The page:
Escopazzo

The main dining room at Escopazzo in Miami Beach. (Escopazzo / Courtesy / October 25, 2012)

Overall impression: Escopazzo will celebrate its 20th anniversary next year, which ought to count double in restaurant years, especially when you do business in South Beach. The Miami Beach restaurant scene exploded in the past two decades, with much of the action taking place behind the high walls of the city's resorts and hotels. But loyal customers keep coming back to chef Giancarla Bodoni's modest storefront restaurant that sits between an adult bookstore and a surf shop. That's because Bodoni uses top-quality, organic ingredients and offers plenty of options for vegetarians and vegans.

Ambience: Last renovated 16 years ago, the dining room is in desperate need of freshening up. While the front room has a view of the street, the back room feels very much like an afterthought, with its oversize, nonworking fountain and dusty, rustic "windows" that will remind you of a stage set.

The food: Escopazzo built its reputation on modern Italian cuisine. So instead of classic pasta all'Amatriciana, for instance, the chef serves ravioli ($29) filled with ingredients normally found in the sauce: cured pork cheek, pecorino cheese and tomato, which she tops with a Tuscan pecorino sauce.


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Why organic? "We were raised eating a different way," Bodoni says. "When we had our kids [now 11, 14 and 17], we had to take responsibility as to how to educate and feed them. We discovered horrible things, unethical things that were going on. We decided to change who we were supporting as a family and trying to source better food for our family. It doesn't make any sense to do it at home and not do it here. I know I'm very small, but my conscience felt better knowing I was providing the best product I could for my customers."

Starters: I hadn't been to Escopazzo for almost a decade, but I've never forgotten the asparagus flan with fontina and provola cheese and white-truffle-infused oil ($20). Why don't more chefs put savory flan on their menus? This decadent eggy, cheesy starter was just as remarkable as I remember. We also shared a plate of what were called crunchy spiced chick peas ($9). But there was no crunch and very little spice. The salami plater ($9) was delightful, with glasses of a well-priced Super Tuscan. I'm told the meat selection changes frequently but often includes simple Genoa or more-exotic wild boar. An eggplant timbale ($19), baked with lots of tomato and basil, was served with both tomato sauce and pesto, which we mopped up with fresh bread.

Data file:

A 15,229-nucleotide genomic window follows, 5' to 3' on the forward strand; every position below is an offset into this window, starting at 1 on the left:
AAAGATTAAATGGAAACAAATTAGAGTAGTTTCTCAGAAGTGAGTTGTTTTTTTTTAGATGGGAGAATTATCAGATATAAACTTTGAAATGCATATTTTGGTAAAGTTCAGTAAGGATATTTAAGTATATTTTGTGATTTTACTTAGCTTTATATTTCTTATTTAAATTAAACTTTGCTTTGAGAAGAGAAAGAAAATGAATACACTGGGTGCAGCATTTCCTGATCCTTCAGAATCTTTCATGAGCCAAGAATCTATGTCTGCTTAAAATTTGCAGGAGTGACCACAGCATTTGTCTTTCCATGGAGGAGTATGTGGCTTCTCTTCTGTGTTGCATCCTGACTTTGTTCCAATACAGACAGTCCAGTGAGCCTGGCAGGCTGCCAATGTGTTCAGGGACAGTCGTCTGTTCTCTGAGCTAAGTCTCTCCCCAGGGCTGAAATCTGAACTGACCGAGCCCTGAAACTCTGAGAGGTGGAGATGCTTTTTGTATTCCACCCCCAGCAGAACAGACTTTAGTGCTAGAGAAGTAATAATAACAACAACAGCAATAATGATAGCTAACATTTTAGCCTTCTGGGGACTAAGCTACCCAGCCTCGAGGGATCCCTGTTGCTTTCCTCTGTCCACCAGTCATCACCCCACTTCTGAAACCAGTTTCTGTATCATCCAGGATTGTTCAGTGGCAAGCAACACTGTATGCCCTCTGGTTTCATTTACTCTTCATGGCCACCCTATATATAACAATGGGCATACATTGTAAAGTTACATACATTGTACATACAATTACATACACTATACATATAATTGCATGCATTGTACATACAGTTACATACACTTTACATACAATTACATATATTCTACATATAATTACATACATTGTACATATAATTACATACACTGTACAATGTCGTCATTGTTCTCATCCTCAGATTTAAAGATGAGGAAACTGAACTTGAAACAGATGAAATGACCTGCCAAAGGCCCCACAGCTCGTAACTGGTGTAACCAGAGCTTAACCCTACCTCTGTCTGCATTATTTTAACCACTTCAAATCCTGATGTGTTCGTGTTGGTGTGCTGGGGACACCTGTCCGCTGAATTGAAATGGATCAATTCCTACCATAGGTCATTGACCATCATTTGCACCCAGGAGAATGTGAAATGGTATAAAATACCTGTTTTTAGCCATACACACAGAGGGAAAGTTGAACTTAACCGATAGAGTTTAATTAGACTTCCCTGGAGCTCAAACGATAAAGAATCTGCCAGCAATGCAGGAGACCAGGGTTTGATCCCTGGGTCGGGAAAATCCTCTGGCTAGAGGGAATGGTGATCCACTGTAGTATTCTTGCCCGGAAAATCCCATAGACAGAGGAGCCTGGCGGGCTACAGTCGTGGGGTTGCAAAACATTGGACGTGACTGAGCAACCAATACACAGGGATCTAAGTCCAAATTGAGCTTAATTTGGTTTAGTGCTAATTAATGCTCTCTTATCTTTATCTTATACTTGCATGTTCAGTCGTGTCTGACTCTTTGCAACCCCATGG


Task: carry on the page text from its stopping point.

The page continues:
Entree excellence: Pasta is house-made at Escopazzo. Ravioli alla Gallurese ($29) are filled with ricotta, honey and lemon zest and served with a sauce of stewed tomatoes, basil and fresh ricotta. Grass-fed beef tenderloin ($46) is cooked to perfect temperature and plated with roasted porcini and potatoes with Asiago-cheese sauce. Herb-rubbed, deboned, roasted chicken ($38) came with rosemary roasted potatoes and leeks with crumbled Gorgonzola. I love the combination of meat or poultry with cheese. In fact, one night, Gorgonzola-stuffed skirt steak was the special.

Sweet!: Like the asparagus flan, tiramisu ($14) has also been on the menu since opening day, and with very good reason. The other desserts, both specials, were much less satisfying. Lemon-thyme ice cream ($10) was topped with tart cherries. It was too tart. Chocolate squares ($12) were overbaked and couldn't be helped with the white creme Anglaise or chocolate ganache.

Service: OK, but perfunctory at times, which is often how service is in South Beach, where tourists are surely never coming back. Bus staff were unable to answer simple questions, such as "What are they eating at the next table that looks so good?" And Escopazzo can't seem to decide if it wants to be the kind of place that refills your wine glass or expects you to do it yourself.

Insider tip: Tell your server your preferences, and the chef will prepare a tasting menu: three courses ($60), five courses ($80) or seven courses ($100.) Wine pairings cost $25.

— John Tanasychuk

jtanasychuk@tribune.com or 954-356-4632. Read his blog at SunSentinel.com/sup and follow him on Twitter at @FloridaEats.

1311 Washington Ave., Miami Beach

305-674-9450, Escopazzo.com

Cuisine: Italian

Cost: Expensive-very expensive

Hours: Dinner Tuesday-Sunday

Reservations: Required on weekends

Credit cards: All major

Bar: Beer and wine

Sound level: Conversational

Outside smoking: No

For kids: Highchairs, boosters, menu items on request

Wheelchair accessible: Yes

Parking: $10 valet or street parking